In 2016, the Canadian federal and provincial governments (with the exception of Quebec) agreed to amend the Canada Pension Plan (“CPP”). The changes to CPP will soon come into effect. In this post, we discuss these changes and the steps that Canadian employers should take to prepare for them.
Effective January 1, 2019, contributions and benefits under CPP will be increased. With the changes, income replacement under CPP will be increased from 1/4 to 1/3 of pensionable earnings, to a defined maximum. Currently, a Canadian who makes $50,000 per year in today’s dollars over his or her working life receives approximately $12,000 per year in CPP benefits. With the enhancements, that number is expected to rise to approximately $16,000. As part of the change, the maximum amount of income subject to CPP will be increased by 14% to a projected amount of $82,700 in 2025.
In order to fund the enhancements, contributions to CPP will increase. The increase will begin on January 1, 2019 and be phased in over seven years in two phases. In phase 1, which will extend over five years, a higher contribution rate on earnings below the Year’s Maximum Pensionable Earnings (“YMPE”) (currently $55,900) will be applied. It is estimated that under phase 1, the contribution rate in 2023 for both employers and employees will be 1% higher on earnings below the YMPE. In phase 2, beginning in 2024, a separate contribution rate, expected to be 4% for employers and employees, will be implemented and phased in over two years. This contribution rate will apply only to earnings above the YMPE and is subject to the upper earnings limit. It is important to note that because these additional contributions are intended to fund the CPP enhancements, the contribution rates could change if an actuarial review shows that the additional contributions are not sufficient to fund the enhancements.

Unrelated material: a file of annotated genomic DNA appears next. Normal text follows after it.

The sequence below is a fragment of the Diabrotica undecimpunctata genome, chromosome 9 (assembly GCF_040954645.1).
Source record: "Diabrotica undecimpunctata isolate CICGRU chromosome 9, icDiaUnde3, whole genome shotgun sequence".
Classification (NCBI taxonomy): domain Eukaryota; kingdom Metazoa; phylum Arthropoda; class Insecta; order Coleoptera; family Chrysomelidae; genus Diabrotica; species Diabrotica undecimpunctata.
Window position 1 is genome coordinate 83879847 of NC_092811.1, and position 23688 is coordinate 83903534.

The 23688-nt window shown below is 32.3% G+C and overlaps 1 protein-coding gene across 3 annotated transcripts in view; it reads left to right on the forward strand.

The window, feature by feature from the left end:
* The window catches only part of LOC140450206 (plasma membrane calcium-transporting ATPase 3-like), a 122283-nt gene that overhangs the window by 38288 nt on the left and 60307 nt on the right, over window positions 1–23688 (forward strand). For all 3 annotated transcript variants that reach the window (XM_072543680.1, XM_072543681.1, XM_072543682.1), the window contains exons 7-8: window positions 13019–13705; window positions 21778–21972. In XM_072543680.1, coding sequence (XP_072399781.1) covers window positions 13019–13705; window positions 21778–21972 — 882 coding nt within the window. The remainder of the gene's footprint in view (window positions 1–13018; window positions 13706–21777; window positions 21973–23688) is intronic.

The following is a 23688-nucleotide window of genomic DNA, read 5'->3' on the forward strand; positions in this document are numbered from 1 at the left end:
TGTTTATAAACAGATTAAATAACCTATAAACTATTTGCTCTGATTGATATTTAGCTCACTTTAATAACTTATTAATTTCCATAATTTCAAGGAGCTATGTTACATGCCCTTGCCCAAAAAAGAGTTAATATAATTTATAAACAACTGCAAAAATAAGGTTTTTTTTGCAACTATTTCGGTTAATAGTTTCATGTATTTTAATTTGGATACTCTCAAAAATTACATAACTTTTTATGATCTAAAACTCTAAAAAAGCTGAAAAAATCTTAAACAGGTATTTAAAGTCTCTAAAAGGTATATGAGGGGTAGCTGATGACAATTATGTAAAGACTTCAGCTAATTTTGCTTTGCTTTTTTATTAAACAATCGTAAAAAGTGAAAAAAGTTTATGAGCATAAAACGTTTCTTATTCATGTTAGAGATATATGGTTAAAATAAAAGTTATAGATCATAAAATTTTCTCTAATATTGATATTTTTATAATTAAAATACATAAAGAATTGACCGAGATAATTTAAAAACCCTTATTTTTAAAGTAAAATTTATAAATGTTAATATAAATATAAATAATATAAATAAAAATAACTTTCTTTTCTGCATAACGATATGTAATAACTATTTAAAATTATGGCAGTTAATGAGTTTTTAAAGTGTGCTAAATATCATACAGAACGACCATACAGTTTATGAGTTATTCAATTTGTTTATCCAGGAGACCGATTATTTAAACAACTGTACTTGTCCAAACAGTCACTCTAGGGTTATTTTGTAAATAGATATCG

In order to ensure that the tax treatment of the additional contributions is neutral for those employees who choose to contribute less to an RRSP or registered pension plan because of the additional, required CPP contributions, employees will be entitled to a tax deduction instead of a tax credit for the additional CPP contributions. The tax treatment of the base employee contributions, which are the contributions currently being made under CPP, will not change. Employees will continue to receive a tax credit for the base contributions they make to CPP. In addition, all employer CPP contributions will continue to be deductible by the employer. Finally, as part of the changes, the federal Working Income Tax Benefit will be enhanced to offset the impact of the increased CPP contributions.
It is important for employers, sooner rather than later, to start thinking about whether any changes need to be made to payroll costs in order to address the costs of an expanded CPP and whether amendments to pension and benefits plans will be required to accommodate the more generous CPP benefit. In the event that employers determine that changes are needed, notice may have to be given to employees of any changes, particularly if those changes are significant. If any of the impacted employees are unionized, discussions with the applicable bargaining agent should begin now.
The content of this article is intended to provide a general guide to the subject matter. Specialist advice should be sought about your specific circumstances.